Italy’s luxury brands defy economic crisis

Italy’s luxury brands defied the country’s economic downturn to record impressive growth in 2014, according to the latest research by a Milan consultancy firm.

Italy's luxury brands defy economic crisis
Some of the biggest names in Italian fashion, including Salvatore Ferragamo, posted positive revenue growth in 2014. Salvatore Ferragamo photo: Shutterstock

Studio Pambianco said some of the biggest names in Italian fashion, including Salvatore Ferragamo, Tod’s leather goods, cashmere king Brunello Cucinelli and eyewear giant Luxottica, posted positive revenue growth – ranging from slight to substantial – from worldwide sales in the first nine months of 2014.

The Milan-based studio, which specializes in market research and consultancy to fashion and luxury brands, said 11 leading Italian companies had posted total turnover of €12.4 billion in the first nine months of 2014, 1.5% higher than for the same period in 2013.

Profits before tax for these companies totalled €2.6 billion for the first nine months, up 21.4% in 2013.

Research showed that Luxottica, the world leader in eyewear production and distribution, posted revenues of nearly €5.8 billion ( + 2.1%) and Salvatore Ferragamo had recorded €957 million (+4.6%) in the same period.

Prada’s turnover for the first three quarters of 2014 was slightly down (0.9%) but the global fashion giant still posted revenues totalling €2.5 billion.

The research showed the fashion company’s profits remained strong despite protests in Hong Kong, while Brunello Cucinelli’s revenues were up 10.2% to €277 million.

Alessio Candi, a consultant with Studio Pambianco, told The Local that these luxury brands had weathered Italy’s economic crisis better than others.

He also noted the luxury brands had not suffered seriously from the downturn in two major emerging markets Russia and China.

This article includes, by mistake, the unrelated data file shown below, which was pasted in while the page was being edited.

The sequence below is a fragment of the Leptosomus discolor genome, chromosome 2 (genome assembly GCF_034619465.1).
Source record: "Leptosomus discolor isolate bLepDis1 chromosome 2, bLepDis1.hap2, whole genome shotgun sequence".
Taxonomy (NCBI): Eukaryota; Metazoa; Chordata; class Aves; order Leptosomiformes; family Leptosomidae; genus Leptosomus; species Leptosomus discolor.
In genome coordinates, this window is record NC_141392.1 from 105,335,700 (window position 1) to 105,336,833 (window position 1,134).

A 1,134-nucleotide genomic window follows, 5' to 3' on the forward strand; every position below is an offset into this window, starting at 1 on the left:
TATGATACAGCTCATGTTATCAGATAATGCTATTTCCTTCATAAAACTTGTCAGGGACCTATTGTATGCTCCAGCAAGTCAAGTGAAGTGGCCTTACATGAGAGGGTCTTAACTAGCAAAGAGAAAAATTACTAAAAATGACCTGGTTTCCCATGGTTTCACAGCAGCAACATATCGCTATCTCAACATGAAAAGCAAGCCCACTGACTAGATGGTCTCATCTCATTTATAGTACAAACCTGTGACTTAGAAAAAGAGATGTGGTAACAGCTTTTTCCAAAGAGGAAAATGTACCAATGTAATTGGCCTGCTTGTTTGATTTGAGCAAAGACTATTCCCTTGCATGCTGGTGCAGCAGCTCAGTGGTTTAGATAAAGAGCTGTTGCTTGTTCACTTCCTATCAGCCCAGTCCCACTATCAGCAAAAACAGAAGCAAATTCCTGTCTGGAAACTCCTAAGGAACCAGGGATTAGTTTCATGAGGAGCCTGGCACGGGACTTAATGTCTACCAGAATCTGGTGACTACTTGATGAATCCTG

Meanwhile, annual sales were beginning earlier than expected across Italy on Friday in a bid to stimulate sluggish consumer spending, Italian news agency Ansa reported.

According to research by employer group Confcommercio, one in two Italians is expected to take advantage of discounted prices even though consumer spending at Italian sales fell 7.3 percent in 2014, Ansa reported.

Sales with 40 percent price cuts began in the southern regions of Basilicata and Campania on Friday and were expected to begin elsewhere in Italy on Saturday.

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Paris exhibition celebrates 100 years of French Vogue

A new exhibition in Paris will tell the story of 100 years of French Vogue - from the post-war 'New Look' of Christian Dior through the sexual liberation of the 1960s to the dangling-cigarette waifs of the 2000s.

French Vogue celebrates 100 years
French Vogue celebrates 100 years. Photo: Thomas Olva/AFP

But as well as celebrating the magazine’s storied history, the exhibit comes at a time of turbulence for the publication.

Just last month, it was confirmed that its editor of 10 years, Emmanuelle Alt, was out and wouldn’t be replaced.

She was not alone.

Looking to cut costs, owner Conde Nast International has axed editors across Europe over the past year, and put international Vogue editions under the direct control of global editorial director, Anna Wintour, in New York.